School libraries banned more books than ever before in 2021

Two reports this week show the US is facing an unprecedented wave of school book bans – prompting Congress to hold a hearing on Thursday on the issue, which free speech advocates say will undermine democracy.

PEN America, a nonprofit organization that champions free speech, found there were 1,586 book bans in schools over the past nine months. The bans targeted 1,145 unique books by more than 800 authors, and a plurality of books — 41% — featured prominent people who are people of color. Thirty-three percent of the banned books, meanwhile, included LGBTQ themes, strong protagonists or supporting characters, and 22 percent “address issues of race and racism directly.”

Also this week, the American Library Association released its annual book censorship report, revealing that it tracked 729 attempts to remove materials from libraries, schools and universities in 2021, resulting in 1,597 challenges or book deletions. This is the highest number recorded since the association began tracking the phenomenon 20 years ago. By comparison, the association counted 273 book challenges or bans in 2020, 377 in 2019, and 483 in 2018. Most titles targeted in 2021 were written by or about LGBTQ or Black people.

Librarians and parents: Tell us about the book challenges in your school district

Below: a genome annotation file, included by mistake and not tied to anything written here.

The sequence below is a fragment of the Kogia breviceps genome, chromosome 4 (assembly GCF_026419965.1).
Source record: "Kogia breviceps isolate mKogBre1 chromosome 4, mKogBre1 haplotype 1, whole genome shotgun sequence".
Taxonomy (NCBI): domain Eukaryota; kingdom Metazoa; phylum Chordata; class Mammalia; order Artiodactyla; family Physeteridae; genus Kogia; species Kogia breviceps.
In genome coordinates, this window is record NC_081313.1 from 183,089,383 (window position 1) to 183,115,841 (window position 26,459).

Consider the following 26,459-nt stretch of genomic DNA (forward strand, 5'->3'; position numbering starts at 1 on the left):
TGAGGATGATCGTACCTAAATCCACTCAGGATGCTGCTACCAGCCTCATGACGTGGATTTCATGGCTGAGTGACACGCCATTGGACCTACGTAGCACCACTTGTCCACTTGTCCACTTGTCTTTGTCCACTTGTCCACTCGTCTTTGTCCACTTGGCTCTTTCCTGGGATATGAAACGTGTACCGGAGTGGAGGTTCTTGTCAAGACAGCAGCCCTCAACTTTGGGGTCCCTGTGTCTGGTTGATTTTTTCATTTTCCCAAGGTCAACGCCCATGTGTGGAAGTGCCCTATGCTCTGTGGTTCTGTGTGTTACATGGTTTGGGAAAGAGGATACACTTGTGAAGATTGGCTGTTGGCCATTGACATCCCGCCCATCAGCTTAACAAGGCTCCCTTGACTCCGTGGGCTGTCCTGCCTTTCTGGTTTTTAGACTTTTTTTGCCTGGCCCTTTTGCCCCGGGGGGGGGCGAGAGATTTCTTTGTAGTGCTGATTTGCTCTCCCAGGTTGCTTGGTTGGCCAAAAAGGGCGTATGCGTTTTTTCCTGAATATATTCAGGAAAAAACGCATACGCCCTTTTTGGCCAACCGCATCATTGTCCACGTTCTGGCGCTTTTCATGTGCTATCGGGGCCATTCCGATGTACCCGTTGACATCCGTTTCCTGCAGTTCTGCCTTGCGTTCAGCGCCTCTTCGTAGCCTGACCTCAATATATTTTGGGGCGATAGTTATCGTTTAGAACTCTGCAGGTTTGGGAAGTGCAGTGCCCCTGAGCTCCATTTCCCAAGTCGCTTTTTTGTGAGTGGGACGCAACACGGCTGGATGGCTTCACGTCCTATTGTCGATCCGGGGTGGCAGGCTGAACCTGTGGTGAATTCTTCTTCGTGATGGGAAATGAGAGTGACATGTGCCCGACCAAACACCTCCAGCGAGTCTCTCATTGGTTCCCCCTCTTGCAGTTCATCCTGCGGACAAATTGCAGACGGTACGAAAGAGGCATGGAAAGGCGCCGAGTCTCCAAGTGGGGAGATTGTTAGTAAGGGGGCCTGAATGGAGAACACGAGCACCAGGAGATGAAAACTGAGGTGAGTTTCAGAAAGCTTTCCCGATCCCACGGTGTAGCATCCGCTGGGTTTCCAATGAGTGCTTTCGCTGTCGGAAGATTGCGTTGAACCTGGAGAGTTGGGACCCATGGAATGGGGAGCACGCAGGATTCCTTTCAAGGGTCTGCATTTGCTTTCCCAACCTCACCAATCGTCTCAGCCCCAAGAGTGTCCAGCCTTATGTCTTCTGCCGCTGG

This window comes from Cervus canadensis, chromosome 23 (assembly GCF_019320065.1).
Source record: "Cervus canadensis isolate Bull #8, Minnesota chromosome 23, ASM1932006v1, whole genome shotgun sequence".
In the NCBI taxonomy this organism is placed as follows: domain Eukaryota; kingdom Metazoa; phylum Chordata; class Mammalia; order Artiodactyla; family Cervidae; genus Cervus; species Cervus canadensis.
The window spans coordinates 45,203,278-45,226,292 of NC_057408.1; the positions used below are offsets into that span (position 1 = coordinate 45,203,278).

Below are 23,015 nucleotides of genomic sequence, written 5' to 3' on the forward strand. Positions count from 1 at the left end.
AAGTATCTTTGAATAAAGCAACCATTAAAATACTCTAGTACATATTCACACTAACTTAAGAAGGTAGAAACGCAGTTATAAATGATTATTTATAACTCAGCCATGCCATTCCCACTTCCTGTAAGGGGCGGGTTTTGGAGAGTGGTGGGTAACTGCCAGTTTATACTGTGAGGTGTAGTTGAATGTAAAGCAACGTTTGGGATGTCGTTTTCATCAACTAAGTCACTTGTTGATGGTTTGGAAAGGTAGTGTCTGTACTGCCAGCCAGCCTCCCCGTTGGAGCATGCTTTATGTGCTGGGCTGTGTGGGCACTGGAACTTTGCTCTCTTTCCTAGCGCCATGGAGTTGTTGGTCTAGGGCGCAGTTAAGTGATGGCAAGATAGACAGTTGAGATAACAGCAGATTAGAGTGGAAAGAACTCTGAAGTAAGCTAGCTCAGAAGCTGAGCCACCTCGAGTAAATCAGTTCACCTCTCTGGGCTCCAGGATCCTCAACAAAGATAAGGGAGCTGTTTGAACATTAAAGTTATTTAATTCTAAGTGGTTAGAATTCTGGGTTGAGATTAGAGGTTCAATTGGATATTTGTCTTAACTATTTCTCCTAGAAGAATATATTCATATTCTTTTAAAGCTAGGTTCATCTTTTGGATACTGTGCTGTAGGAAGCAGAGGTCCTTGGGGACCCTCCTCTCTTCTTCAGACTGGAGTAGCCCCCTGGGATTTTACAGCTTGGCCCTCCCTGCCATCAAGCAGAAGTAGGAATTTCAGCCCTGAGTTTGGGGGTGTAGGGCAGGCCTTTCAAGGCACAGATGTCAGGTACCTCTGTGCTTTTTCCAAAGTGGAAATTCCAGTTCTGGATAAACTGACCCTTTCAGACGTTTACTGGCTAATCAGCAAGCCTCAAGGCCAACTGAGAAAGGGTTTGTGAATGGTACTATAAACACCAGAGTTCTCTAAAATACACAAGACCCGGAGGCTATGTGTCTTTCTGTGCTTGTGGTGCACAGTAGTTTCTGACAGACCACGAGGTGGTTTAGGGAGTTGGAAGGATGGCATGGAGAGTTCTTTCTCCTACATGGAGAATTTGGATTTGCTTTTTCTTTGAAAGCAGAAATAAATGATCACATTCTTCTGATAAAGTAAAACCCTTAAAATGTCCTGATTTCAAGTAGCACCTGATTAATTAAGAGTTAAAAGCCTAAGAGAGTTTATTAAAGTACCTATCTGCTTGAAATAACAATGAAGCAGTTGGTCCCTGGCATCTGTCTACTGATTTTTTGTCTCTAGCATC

“Book challenges in American schools aren’t new, but this kind of data has never been accounted for, and frankly, the results are shocking,” said PEN America’s Jonathan Friedman, who was the lead author of the report. “What is happening in this country in terms of book bans in schools is unprecedented in its frequency, intensity and success. … This is an orchestrated attack on books whose subjects have only recently gained a foothold on the shelves of school libraries and in classrooms.

The two reports come as a bottom-up conservative-led movement examines and questions almost every aspect of public education. Right-wing politicians, pundits and parents oppose the way teachers discuss race, racism, history, gender and sexuality in schools, alleging that some curricula – supposed to include a wider range of identities – equivalent to liberal indoctrination and even sexual “grooming.”

Republican lawmakers are also passing state-level legislation that limits what teachers can say about race, sex and gender. Since January 2021, 15 states have enacted laws limiting how teachers can discuss issues such as racism and sexism, according to an analysis by PEN America, while 175 similar “educational gag bills” have been enacted. introduced in 40 states. Last month, Florida passed a law banning teachers from discussing gender identity or sexuality in kindergarten through 3rd grade.

At the district level, meanwhile, book bans are proliferating, as both reports suggest and as The Washington Post previously reported. The Post reported that many book takedowns are taking place in secret, by administrators wary of controversy — a finding that the PEN America report supports.

Schools across the country are quietly removing books from their libraries

The report found that 98% of the more than 1,500 book bans it tracked took place when administrators acted covertly or outside of the normal processes schools have in place to handle book issues. Schools typically maintain processes that require the formation of review committees to review disputed books and decide, after weeks or months of study, whether they should stay, be shelved, or disappear.